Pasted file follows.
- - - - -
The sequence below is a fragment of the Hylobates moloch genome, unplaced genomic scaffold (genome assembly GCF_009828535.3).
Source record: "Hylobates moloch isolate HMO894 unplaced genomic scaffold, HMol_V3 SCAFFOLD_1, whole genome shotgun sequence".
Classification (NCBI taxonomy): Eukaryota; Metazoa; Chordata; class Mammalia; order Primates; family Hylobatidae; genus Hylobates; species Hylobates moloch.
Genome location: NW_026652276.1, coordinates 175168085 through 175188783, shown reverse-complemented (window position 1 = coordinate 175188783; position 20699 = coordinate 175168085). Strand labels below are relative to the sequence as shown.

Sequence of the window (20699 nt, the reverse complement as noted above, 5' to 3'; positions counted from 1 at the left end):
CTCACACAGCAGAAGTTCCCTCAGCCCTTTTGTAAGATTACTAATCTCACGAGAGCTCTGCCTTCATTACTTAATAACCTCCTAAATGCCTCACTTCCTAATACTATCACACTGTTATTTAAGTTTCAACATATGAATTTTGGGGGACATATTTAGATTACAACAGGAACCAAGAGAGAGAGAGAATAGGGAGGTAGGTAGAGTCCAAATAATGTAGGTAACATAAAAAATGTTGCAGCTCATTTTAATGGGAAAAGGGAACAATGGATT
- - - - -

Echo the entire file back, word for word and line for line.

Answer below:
The sequence below is a fragment of the Hylobates moloch genome, unplaced genomic scaffold (genome assembly GCF_009828535.3).
Source record: "Hylobates moloch isolate HMO894 unplaced genomic scaffold, HMol_V3 SCAFFOLD_1, whole genome shotgun sequence".
Classification (NCBI taxonomy): Eukaryota; Metazoa; Chordata; class Mammalia; order Primates; family Hylobatidae; genus Hylobates; species Hylobates moloch.
Genome location: NW_026652276.1, coordinates 175168085 through 175188783, shown reverse-complemented (window position 1 = coordinate 175188783; position 20699 = coordinate 175168085). Strand labels below are relative to the sequence as shown.

Sequence of the window (20699 nt, the reverse complement as noted above, 5' to 3'; positions counted from 1 at the left end):
CTCACACAGCAGAAGTTCCCTCAGCCCTTTTGTAAGATTACTAATCTCACGAGAGCTCTGCCTTCATTACTTAATAACCTCCTAAATGCCTCACTTCCTAATACTATCACACTGTTATTTAAGTTTCAACATATGAATTTTGGGGGACATATTTAGATTACAACAGGAACCAAGAGAGAGAGAGAATAGGGAGGTAGGTAGAGTCCAAATAATGTAGGTAACATAAAAAATGTTGCAGCTCATTTTAATGGGAAAAGGGAACAATGGATT